Jan 25 // Spencer Masterson // Sweet Home, OR
CATEGORY: Rural Life
The first time I attended a “manna” dinner at the Sweet Home United Methodist Church, I had a feeling I was experiencing something special and unique. Maybe it was the enthusiastic and warm greeting from “manna” volunteer Bob Hartsock who makes a point of talking to all newcomers (who on that day was me). Maybe it was the crowd gathering hours before the dinner, enjoying fresh coffee and lively conversations. Maybe it was the excellent stew and fresh salad. Or maybe it was Bob’s clear declaration: “we try to be much more than a soup kitchen.” Either way, as I chopped away preparing the salad, I found out all about the “manna” dinner and how a small congregation has such a profound impact on their community.
“Manna” is a free meal, now offered three times a week on Tuesdays, Wednesdays, and Fridays serving low-income, homeless, fixed-income, and all others looking for good food and better company. The Sweet Home Emergency Ministries (SHEM), the local food bank, provides much of the donated food with other donations coming from area grocery stores, private individuals, and, thanks to a connection made at the Lebanon FEAST (Food Education Agriculture Solutions Together – a food organizing workshop created by Sharon Thornberry from the Oregon Food Bank), local schools.
The dinner began as a program of Sweet Home Emergency Ministries. Initially four separate churches provided volunteers for the kitchen crew for one meal each Friday. When three of the churches were unable to continue, there was serious concern about the future of the dinner. In response, the United Methodist Church’s men’s group decided that need for a free meal site was great enough that it couldn’t just go away. For the last six years not a Friday has been missed. And nowadays, the kitchen crew may have as many as five local churches represented in the volunteers.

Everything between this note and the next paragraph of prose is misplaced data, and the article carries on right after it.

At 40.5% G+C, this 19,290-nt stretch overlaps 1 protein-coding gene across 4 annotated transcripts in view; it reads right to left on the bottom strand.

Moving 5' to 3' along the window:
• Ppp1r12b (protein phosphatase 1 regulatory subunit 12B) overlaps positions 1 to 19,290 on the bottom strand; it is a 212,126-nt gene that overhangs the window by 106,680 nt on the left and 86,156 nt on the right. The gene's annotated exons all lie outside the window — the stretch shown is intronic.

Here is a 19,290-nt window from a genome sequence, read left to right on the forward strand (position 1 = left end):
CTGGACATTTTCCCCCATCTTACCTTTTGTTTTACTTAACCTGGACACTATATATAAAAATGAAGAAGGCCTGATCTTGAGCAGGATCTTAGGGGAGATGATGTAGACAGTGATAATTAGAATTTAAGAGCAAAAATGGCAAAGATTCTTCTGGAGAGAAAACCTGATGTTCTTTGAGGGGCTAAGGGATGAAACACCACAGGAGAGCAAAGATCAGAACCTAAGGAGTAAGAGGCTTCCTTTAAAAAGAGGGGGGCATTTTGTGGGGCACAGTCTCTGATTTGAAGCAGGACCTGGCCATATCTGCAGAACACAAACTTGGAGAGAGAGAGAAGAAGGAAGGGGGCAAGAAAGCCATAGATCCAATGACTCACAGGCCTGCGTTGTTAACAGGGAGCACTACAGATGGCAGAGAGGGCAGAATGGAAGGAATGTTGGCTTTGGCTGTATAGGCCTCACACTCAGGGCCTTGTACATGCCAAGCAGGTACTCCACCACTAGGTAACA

“There is clearly a need in our community,” Bob explains, “to not only feed people physically, but also spiritually.” Which is exactly what the “manna” dinner does so well. In September of 2009, they served 289 plates, which is impressive for such a small congregation. Yet in a little over a year that number increased by nearly four times to 1006 plates in October of 2010. Much of this growth is credited to the inclusion of the school district as a donor. At the Lebanon FEAST the church found out that they were able to receive prepared food that was not put out on the line and offer it at the dinner – a perfect example of the importance of community food organizing. Seemingly overnight, the church was getting hundreds of pounds of food each month, which allowed for the addition of a third meal night (originally it was one night, then two, and now three). Cornerstone Fellowship provides volunteers for the third meal night on Wednesdays.
Growth means a few things. First and foremost is that more are being fed. But also maybe just as importantly, more are joining the “manna” community.